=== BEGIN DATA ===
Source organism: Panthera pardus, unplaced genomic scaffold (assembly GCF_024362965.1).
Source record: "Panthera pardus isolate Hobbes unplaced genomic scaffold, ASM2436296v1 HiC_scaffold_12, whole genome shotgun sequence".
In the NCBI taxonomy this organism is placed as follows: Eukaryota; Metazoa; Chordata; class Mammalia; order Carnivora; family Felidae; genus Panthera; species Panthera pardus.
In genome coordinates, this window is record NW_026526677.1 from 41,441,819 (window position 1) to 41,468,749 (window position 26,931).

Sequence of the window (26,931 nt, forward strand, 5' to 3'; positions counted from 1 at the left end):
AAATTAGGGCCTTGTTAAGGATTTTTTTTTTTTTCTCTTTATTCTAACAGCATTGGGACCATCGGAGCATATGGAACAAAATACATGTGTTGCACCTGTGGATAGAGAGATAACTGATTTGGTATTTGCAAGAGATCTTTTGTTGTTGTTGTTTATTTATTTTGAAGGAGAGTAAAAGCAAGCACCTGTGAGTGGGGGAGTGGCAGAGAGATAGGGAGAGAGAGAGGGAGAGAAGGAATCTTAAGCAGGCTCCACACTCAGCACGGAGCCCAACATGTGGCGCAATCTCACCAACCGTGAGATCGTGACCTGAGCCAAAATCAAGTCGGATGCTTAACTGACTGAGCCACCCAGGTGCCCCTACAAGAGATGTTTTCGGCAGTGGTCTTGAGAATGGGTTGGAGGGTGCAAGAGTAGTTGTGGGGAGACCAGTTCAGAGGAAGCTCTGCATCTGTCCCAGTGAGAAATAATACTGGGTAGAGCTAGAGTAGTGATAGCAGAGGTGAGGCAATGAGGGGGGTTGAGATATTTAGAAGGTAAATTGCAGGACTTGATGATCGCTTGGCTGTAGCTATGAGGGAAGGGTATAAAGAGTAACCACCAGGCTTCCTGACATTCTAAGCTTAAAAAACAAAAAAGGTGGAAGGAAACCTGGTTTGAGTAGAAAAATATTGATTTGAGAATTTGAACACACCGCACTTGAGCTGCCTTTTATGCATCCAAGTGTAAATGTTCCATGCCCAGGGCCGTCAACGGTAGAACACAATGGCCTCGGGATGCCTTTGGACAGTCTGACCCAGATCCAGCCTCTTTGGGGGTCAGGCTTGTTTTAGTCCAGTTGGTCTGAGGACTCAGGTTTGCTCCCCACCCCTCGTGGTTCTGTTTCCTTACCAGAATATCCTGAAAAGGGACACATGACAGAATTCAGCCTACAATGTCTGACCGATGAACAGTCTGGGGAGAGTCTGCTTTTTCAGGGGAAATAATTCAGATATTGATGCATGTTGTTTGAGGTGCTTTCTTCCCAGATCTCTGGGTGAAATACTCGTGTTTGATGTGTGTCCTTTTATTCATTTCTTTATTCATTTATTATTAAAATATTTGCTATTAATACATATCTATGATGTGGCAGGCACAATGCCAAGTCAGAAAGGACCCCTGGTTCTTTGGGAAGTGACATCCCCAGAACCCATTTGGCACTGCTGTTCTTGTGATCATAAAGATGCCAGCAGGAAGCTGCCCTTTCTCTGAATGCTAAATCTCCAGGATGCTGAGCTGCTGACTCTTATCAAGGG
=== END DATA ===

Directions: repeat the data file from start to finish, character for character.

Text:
Source organism: Panthera pardus, unplaced genomic scaffold (assembly GCF_024362965.1).
Source record: "Panthera pardus isolate Hobbes unplaced genomic scaffold, ASM2436296v1 HiC_scaffold_12, whole genome shotgun sequence".
In the NCBI taxonomy this organism is placed as follows: Eukaryota; Metazoa; Chordata; class Mammalia; order Carnivora; family Felidae; genus Panthera; species Panthera pardus.
In genome coordinates, this window is record NW_026526677.1 from 41,441,819 (window position 1) to 41,468,749 (window position 26,931).

Sequence of the window (26,931 nt, forward strand, 5' to 3'; positions counted from 1 at the left end):
AAATTAGGGCCTTGTTAAGGATTTTTTTTTTTTTCTCTTTATTCTAACAGCATTGGGACCATCGGAGCATATGGAACAAAATACATGTGTTGCACCTGTGGATAGAGAGATAACTGATTTGGTATTTGCAAGAGATCTTTTGTTGTTGTTGTTTATTTATTTTGAAGGAGAGTAAAAGCAAGCACCTGTGAGTGGGGGAGTGGCAGAGAGATAGGGAGAGAGAGAGGGAGAGAAGGAATCTTAAGCAGGCTCCACACTCAGCACGGAGCCCAACATGTGGCGCAATCTCACCAACCGTGAGATCGTGACCTGAGCCAAAATCAAGTCGGATGCTTAACTGACTGAGCCACCCAGGTGCCCCTACAAGAGATGTTTTCGGCAGTGGTCTTGAGAATGGGTTGGAGGGTGCAAGAGTAGTTGTGGGGAGACCAGTTCAGAGGAAGCTCTGCATCTGTCCCAGTGAGAAATAATACTGGGTAGAGCTAGAGTAGTGATAGCAGAGGTGAGGCAATGAGGGGGGTTGAGATATTTAGAAGGTAAATTGCAGGACTTGATGATCGCTTGGCTGTAGCTATGAGGGAAGGGTATAAAGAGTAACCACCAGGCTTCCTGACATTCTAAGCTTAAAAAACAAAAAAGGTGGAAGGAAACCTGGTTTGAGTAGAAAAATATTGATTTGAGAATTTGAACACACCGCACTTGAGCTGCCTTTTATGCATCCAAGTGTAAATGTTCCATGCCCAGGGCCGTCAACGGTAGAACACAATGGCCTCGGGATGCCTTTGGACAGTCTGACCCAGATCCAGCCTCTTTGGGGGTCAGGCTTGTTTTAGTCCAGTTGGTCTGAGGACTCAGGTTTGCTCCCCACCCCTCGTGGTTCTGTTTCCTTACCAGAATATCCTGAAAAGGGACACATGACAGAATTCAGCCTACAATGTCTGACCGATGAACAGTCTGGGGAGAGTCTGCTTTTTCAGGGGAAATAATTCAGATATTGATGCATGTTGTTTGAGGTGCTTTCTTCCCAGATCTCTGGGTGAAATACTCGTGTTTGATGTGTGTCCTTTTATTCATTTCTTTATTCATTTATTATTAAAATATTTGCTATTAATACATATCTATGATGTGGCAGGCACAATGCCAAGTCAGAAAGGACCCCTGGTTCTTTGGGAAGTGACATCCCCAGAACCCATTTGGCACTGCTGTTCTTGTGATCATAAAGATGCCAGCAGGAAGCTGCCCTTTCTCTGAATGCTAAATCTCCAGGATGCTGAGCTGCTGACTCTTATCAAGGG